I have been living in Manly, Australia for the last 5 months now and a difference I see between the USA and Australian surf communities are the development of the shortboard surf clubs. Although the surf club idea started in America with Windansea club (La Jolla, California) and Malibu Surf Club (Malibu, California) in the 1960’s and it has stayed a tradition with longboard community around California. The Windansea surf club came to Australia in the 1970s and traveled around and set up club branches (in Sydney, Gold Coast and Sunshine coast). Malibu being know as a famous longboarding spot had such influence on the Australians that the Aussies call Longboards “Mal’s” (short for Malibus). Now there are surf clubs (Australians call them Boardriders) all along the beaches, each club associated with a surf spot Australia. The club idea inspired Australian surfers and it became a nation wide ritual for longboard and shortboard clubs. The Australians separate longboarding and shortboarding clubs, each having their own clubs because of different views of how to surf a wave. Also the longboarders and shortboarders don’t get along because the difference in the length of their sticks, but we all know it’s not the size of the stick but it’s the rhythm you create with ocean ;-)
The Boardriders start with community membership, on average its $60 annually to join. You have the choice to participate in monthly events, like local surf competitions (each Boardriders runs the events), tag team events, beers with the boys, club trips and Charity Balls. The Australian Boardriders and Life Saving Clubs control the prime real estate on the beach at their specified breaks. The buildings are setup with the help from the government, then clubs generate revenue by using the buildings for rent as conference rooms, gyms, pubs or restaurants and even mini gambling casinos. The Boardriders also make money through sponsorships from local companies or surf industry brands that they use to fund equipment or team trips.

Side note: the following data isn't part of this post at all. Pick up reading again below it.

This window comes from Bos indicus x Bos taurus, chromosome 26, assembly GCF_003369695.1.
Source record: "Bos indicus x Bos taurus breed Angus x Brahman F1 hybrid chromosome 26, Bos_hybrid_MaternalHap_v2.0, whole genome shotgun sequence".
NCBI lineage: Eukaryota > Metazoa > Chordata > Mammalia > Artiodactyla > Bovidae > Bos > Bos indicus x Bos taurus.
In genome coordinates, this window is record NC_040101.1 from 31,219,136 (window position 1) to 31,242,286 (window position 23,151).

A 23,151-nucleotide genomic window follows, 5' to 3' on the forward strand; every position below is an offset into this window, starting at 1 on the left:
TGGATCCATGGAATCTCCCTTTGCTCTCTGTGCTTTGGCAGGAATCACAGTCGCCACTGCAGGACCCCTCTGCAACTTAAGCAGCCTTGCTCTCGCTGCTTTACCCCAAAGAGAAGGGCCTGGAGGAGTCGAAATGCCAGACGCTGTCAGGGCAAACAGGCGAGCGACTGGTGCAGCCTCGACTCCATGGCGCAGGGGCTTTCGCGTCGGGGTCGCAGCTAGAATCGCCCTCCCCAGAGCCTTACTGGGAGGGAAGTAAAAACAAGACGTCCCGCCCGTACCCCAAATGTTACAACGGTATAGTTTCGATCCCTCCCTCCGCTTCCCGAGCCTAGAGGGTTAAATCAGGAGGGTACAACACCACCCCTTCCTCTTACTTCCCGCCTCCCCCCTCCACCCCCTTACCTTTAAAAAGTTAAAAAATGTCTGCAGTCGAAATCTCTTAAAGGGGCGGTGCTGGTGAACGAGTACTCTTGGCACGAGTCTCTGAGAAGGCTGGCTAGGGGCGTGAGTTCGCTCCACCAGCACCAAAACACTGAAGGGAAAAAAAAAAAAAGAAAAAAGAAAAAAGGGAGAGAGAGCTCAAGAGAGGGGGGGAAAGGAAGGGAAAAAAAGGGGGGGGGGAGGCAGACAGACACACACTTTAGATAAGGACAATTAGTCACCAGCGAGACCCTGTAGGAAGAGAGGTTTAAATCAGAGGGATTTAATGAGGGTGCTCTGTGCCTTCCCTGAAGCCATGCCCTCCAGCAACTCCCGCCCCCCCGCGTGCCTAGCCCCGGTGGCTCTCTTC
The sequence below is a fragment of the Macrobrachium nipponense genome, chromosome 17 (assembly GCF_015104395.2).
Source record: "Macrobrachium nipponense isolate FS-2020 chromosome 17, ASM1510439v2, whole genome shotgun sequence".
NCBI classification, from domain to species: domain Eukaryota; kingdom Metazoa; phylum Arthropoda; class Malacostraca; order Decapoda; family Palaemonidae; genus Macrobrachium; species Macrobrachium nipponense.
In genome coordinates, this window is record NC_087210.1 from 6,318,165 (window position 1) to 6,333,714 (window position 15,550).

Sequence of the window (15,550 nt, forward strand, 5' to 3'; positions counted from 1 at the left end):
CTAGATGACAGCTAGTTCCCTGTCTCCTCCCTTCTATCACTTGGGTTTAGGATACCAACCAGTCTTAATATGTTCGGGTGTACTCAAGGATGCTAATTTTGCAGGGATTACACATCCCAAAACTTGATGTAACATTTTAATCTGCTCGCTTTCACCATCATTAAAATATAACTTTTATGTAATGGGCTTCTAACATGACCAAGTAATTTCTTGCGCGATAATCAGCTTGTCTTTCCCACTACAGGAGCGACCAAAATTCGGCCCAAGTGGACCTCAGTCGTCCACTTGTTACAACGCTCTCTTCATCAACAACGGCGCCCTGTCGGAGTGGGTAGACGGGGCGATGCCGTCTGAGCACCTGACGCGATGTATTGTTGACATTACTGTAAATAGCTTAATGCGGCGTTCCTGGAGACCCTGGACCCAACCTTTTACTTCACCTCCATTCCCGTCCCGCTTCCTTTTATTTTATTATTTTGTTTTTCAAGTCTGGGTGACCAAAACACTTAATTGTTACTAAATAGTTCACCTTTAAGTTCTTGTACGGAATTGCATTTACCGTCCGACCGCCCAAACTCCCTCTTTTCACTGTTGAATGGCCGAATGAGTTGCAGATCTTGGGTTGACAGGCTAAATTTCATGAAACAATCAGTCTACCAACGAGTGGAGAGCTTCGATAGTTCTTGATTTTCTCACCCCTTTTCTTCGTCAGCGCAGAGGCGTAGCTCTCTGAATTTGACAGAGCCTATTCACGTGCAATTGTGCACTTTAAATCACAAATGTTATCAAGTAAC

The Aussie Boardriders have a sick tag team series with Global surf Tag, where a lot of the clubs compete against each other for pride and money. Imagine how good the Boardriders would work for The Game? Seaside Club versus Rincon Club, or Snapper Rocks club versus Lower Trestles club, it would be amazing. There’s so much passion and community support when comes down to competition and local surf spot clubs. The Game format would be amazing to show case the local talent from the area, use the camaraderie within the clubs and bring club versus club to see who has the best locals.
The idea of having surf clubs is great for the community vibe and local support. I feel it would be a huge hit in America to have organized shortboard clubs at some of the top surf spots. It creates an influential team from the area from young mini groms, beginners, to the top pros and older gurus. From an early age groms would have a more structured way of learning about ocean skills, respect in the lineup, equipment and history from their club members. It is also a great place for somebody to try his or her’s first competition. I have recently joined the Queenscliff Boardriders club (QBC) and it’s been inspirational to see everybody in the club ripping and frothing around the events. I’m enjoying the vibe and I think it would be cool to pass it on to my local surfing roots at Seaside Reef.
Queenscliff Surf Life Saving Club
Snapper Rocks Surf Club
Currumbin Surf Club on the Gold Coast
Queenscliff Boardriders Club (QBC) Setup
QBC Tag team
Queenscliff looking at Manly
Charlotte competed in her first heat at QBC